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Clipper Cove Beach on Treasure Island To Be Closed to Boats?

Local sailor and Washed Up Yacht Club organizer Adam Katz alerted us to a new plan by the Treasure Island Development Authority (TIDA) to restrict access to the beach in Clipper Cove to swimmers only. The current plan is to string buoys saying “Boats Keep Out” offshore from the beach. This would reduce the anchorage size in the most protected corner of the cove and, as currently drafted, would not allow cruisers in Clipper Cove to dinghy into the beach.

Treasure Island
No dinghies ashore? A proposed boat ban for the beach on Clipper Cove appeared on this map from TIDA.
© 2022 TIDA

Apparently, the plan came up in a recent TIDA meeting to propose a “Protected Water Use Area” that would become a recreational swimming area by restricting waterfront usage to swimmers only. We’re not sure if, when, or how this might be implemented, but the buoy design has already been created. This could restrict access to SUPs, kayaks, youth sailors from Treasure Island Sailing Center, and small sail- and powerboats, as well as cruisers who want to dinghy ashore.

Clipper Cove Boats Keep Out
Clipper Cove is a popular anchorage for locals and cruisers heading south from the Pacific Northwest. This is the greeting sign.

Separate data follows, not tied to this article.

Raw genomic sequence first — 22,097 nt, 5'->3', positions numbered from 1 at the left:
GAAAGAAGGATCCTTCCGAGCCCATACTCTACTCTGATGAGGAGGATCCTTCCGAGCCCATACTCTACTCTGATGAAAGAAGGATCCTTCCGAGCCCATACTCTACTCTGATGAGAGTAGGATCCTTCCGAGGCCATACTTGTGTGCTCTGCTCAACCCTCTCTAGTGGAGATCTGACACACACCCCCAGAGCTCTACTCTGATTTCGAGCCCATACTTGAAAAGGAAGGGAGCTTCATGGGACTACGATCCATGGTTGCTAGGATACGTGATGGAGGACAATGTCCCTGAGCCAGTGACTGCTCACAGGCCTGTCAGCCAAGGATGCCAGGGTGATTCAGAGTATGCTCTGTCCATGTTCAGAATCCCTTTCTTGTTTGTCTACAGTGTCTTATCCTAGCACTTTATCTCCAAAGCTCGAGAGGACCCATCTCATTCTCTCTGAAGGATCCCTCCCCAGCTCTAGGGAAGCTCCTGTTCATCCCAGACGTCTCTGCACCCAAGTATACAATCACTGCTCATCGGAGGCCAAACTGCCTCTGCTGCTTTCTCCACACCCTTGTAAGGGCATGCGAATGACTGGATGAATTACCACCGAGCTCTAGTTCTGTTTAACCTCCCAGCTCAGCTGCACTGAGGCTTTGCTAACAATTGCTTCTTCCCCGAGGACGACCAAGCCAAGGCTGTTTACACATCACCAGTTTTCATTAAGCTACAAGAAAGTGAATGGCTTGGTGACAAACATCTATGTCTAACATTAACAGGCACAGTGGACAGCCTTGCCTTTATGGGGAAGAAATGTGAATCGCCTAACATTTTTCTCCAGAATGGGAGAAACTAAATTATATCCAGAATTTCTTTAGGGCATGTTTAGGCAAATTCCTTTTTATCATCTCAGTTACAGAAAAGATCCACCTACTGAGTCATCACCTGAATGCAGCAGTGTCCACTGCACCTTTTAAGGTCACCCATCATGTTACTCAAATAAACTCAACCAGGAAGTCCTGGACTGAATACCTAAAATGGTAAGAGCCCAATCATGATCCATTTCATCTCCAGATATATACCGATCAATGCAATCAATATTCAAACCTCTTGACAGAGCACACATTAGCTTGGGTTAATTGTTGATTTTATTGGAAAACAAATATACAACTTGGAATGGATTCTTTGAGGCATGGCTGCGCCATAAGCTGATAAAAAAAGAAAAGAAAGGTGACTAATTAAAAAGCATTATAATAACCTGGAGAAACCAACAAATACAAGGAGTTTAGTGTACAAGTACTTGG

© 2022 TIDA

The Washed Up Yacht Club’s annual Clipper Cove raft-up is one of the more popular gatherings for local sailors in the cove, but the cove is used by many other clubs and individuals who enjoy this beautiful Bay Area cruising destination.

Clipper Cove Raft Up
Clipper Cove is a popular destination for raft-ups by the Washed Up Yacht Club and many other clubs and groups who also dinghy to the beach as part of their weekend cruise.
© 2022 WUYC

Like the bridge over the Oakland Estuary, these initiatives appear to find momentum before connecting with the boating community. We appreciate readers’ taking a moment to bring these waterfront challenges to the attention of our other readers so everyone has an opportunity to participate in public comment.

In the big picture, it’s unfortunate that all the municipalities that ring the Bay build their city halls so far from the Bay. Oakland, San Francisco, Alameda and most other city halls can’t see the Bay from their offices, so it appears they forget its importance to the region when planning local infrastructure. We’re thinking it’s time for members of the sailing community to create a “take a supervisor or city council member sailing day” so we can remind legislators of the recreational activity that has existed for all their citizens, but which is threatened by their ongoing waterfront redevelopment plans.

Clipper Cove Cruise
Another cruise-in enjoys a raft-up in Clipper Cove.
© 2022 Latitude 38 Media LLC / Tim